"My food is just outside the gate... Now let me hurry up and find this darn rat!"

“My food is just outside the gate… Now let me hurry up and find this darn rat!”

Now that said, my boy Owen is in prey drive during Barn Hunt and sure does act like it. But again, context is your friend. Once we leave the ring and the hay bales behind, he goes back to regular goofy Owen who routinely recalls off of deer and will happily walk next to ducks instead of chasing them. If your dog thinks they are out to find rats during every day of their life after trying the game, you have a typical training problem, not a Barn Hunt problem. Keep your cues and contexts clear; you won’t have any issues.

Can my dog reactive dog compete in Barn Hunt?

Ahh, yes. My girl River is dog reactive, but we still compete! The only potential problem we have at a trial is in the blind, which is where you and your dog plus 4 other teams wait for your turn in the ring. This is typically a 10×10 area that is enclosed on 2-3 sides so you are unable to see the ring and find out the correct tube locations. If you are imagining a 10×10 area plus my bitchy Cattle Dog and 4 other dogs… well, yes. It can get interesting!

Luckily you are allowed to bring treats into the blind while waiting as distraction (and rewarding calm behavior), and I make sure to tell people to give us as much space as possible. River can be snarky, but she is not dangerous and she only uses her lovely voice to tell dogs to back off. I am not able to say if your personal dog reactive dog can compete or not. Some can handle that level of closeness, others cannot. If you think your dog will harm another dog if they get too close on leash, use common sense and don’t trial them!

Where do I find out about trials, workshops, and fun tests?

Go to and look at the event calendar listed on the site. I highly suggest starting out with a workshop if one is available so you can do some training before entering an official ring. Barn Hunt clubs are popping up all over the place, so go look for one and have a blast!


Don’t be a Dull Walking Partner!

photo(2)A common complaint that I hear from friends and clients alike is, “leash walks are SO boring!” Mostly what follows after this exclamation is that they want their dog to have a perfect recall so they can only be exercised off leash and magically have all the fun in the world. Well… ok then! Don’t get me wrong: excellent recalls are vital to living a happy and safe life with your dog, and personally I hike off leash with my guys at least 2-3 times every week. I understand wanting to have the wild adventure of off leash play, but just like anything else in dog training, leashed walks are only as boring as you make them be. So here’s an idea: HAVE FUN!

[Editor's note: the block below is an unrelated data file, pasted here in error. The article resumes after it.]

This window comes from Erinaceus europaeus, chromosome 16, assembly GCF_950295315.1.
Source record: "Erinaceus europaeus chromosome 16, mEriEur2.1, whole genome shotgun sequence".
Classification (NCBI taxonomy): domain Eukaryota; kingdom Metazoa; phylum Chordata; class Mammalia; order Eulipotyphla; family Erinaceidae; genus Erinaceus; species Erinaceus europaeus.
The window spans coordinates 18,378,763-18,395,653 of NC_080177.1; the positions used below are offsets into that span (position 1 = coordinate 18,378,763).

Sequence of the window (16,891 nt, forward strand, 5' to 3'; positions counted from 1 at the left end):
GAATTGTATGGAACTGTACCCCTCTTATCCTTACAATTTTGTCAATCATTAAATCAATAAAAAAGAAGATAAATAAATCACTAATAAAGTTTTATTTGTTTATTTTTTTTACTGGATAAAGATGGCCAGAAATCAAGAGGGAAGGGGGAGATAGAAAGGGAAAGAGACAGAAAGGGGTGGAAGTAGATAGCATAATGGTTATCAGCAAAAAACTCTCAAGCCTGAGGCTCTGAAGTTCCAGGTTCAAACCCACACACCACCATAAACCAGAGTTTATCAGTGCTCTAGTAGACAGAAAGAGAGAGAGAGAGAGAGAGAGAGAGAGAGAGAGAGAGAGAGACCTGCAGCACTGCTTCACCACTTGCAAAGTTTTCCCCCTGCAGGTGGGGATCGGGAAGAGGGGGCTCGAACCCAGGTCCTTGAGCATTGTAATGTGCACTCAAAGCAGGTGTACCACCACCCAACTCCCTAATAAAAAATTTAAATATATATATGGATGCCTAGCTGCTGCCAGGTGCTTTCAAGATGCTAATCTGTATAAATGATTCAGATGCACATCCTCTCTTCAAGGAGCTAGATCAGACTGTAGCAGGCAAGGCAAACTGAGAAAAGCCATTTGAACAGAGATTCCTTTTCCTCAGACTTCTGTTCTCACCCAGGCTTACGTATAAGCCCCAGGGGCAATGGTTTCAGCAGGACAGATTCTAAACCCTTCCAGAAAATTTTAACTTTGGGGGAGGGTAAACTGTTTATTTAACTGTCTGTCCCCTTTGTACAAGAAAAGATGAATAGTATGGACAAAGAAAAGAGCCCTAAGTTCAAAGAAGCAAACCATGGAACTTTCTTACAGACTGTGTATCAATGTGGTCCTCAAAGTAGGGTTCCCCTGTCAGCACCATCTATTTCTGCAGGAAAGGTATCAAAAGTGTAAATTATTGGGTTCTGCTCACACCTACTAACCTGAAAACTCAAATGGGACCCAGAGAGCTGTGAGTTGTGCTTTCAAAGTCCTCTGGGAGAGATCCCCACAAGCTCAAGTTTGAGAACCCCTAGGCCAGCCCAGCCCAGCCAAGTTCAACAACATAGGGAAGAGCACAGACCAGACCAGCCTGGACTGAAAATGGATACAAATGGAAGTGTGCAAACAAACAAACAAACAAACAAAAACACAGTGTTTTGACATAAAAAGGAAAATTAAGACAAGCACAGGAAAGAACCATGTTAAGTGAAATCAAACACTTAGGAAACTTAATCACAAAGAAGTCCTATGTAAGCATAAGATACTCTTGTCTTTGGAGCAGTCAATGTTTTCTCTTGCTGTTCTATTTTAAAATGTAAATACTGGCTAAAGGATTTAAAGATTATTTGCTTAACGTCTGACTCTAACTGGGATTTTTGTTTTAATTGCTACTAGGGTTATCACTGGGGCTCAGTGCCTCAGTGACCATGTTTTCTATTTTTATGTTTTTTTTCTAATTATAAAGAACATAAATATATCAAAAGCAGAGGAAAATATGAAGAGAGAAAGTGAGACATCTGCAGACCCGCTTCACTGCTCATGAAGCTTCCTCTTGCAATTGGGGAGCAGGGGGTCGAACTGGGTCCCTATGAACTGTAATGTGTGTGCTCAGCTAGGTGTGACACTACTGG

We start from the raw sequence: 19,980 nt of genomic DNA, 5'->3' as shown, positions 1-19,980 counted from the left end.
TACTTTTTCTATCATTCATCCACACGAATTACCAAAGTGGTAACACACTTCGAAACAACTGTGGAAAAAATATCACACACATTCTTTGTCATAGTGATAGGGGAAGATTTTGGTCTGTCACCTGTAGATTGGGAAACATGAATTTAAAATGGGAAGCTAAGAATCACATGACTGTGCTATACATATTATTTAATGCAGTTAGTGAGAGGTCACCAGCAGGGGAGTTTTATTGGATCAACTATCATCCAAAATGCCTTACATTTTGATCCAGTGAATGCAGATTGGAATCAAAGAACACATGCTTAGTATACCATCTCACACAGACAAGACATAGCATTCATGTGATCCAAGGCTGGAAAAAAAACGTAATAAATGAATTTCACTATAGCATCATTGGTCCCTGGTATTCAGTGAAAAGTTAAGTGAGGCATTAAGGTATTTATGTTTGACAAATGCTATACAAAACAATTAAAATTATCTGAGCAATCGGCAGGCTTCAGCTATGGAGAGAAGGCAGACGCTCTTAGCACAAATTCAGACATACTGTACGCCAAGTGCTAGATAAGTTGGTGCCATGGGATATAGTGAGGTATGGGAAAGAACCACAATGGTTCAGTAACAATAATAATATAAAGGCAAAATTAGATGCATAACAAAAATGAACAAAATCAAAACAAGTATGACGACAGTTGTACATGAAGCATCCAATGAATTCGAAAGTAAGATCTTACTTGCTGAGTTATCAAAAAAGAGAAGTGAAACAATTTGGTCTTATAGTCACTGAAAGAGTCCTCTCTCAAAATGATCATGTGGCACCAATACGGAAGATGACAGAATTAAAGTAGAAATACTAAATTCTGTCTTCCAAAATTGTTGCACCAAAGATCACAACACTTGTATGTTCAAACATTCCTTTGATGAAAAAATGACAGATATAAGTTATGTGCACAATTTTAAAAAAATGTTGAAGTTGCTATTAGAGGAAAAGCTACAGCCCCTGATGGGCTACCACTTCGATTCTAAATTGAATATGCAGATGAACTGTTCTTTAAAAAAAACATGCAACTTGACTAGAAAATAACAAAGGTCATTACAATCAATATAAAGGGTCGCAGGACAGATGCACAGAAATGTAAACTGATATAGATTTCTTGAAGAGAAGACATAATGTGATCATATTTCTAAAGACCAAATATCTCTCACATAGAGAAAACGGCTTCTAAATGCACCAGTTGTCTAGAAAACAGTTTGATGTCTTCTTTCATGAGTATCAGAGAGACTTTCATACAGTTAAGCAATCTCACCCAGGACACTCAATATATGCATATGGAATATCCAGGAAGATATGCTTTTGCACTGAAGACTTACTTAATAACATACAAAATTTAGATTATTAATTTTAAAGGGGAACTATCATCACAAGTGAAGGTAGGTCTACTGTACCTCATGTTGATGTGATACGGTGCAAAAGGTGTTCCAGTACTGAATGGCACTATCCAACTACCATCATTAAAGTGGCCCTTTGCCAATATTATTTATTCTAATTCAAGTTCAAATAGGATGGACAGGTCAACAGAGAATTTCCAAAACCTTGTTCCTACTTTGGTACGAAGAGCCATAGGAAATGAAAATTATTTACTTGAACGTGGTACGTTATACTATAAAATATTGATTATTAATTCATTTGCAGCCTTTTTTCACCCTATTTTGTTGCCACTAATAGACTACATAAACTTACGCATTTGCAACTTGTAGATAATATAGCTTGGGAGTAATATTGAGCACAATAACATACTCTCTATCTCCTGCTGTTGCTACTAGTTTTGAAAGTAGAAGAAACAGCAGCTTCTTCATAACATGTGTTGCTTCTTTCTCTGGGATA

The first, and I should hope the most obvious, advice I can give is to be engaging. Bring yourself to every walk 100%. Don’t you dare use dog walking time to chat on your cell phone or daydream about how many errands you need to run after this mundane neighborhood stroll. Your dog deserves better than that. Even if you are just on the other end of the leash to toss a few cookies to Fido for maintaining a nice loose leash or smile at him when he checks in with you, that is already a step up. While taking solo walks with each of my dogs, I also use this time to tell them how freaking awesome and beautiful they are. Really. Try it!


Client dog Delilah pauses her training walk for a game of tug.

Leashed walks are also an excellent time to practice heeling and obedience behaviors, as well as your dog’s repertoire of super cool tricks. I frequently take breaks during a walk to do a little heeling pattern or two then bust out a few spins and core challenging tricks. Bring along a tug toy to reward with and get crazy! Break out of that “living room training session” mindset and practice everything while on the go. While working their brain much more than a normal walk, Fido will also get the double benefit of proofing his training and focus on you in a variety of locations with distractions.


Another absolute favorite pastime on walks that I share with my dogs is GETTING ON STUFF! Some people call it urban agility, but I just call it being really darn cool with my dogs. See a park bench? Ask your dog to get on it. Tree stump? Hop up! Fire hydrant? First place the front paws on for an easier trick, then balance all four for an impressive balancing stunt. Encouraging your dog to use their body to jump up or balance on something is an easy peasy way to increase confidence on a huge variety of surfaces, and it makes for great photos as well (general public: please stop taking photos of your dog with the camera pointing straight down at their head. Really. It makes your dog look like a bobble head. Think their eye level or lower!). I proof my dogs’ stays very frequently using the “jump up and pose!” method. They absolutely love it and we have such a great time together figuring out what they can jump on during our walks. Many dogs find jumping self rewarding, and it is another entertaining way to change up a typical walk, but start off slow if your dog is ever unsure.

Owen and friend Marti practice their stays and position changes after jumping up on a picnic table.

Owen and friend Marti practice their stays, release by name, and position changes after jumping up on a picnic table.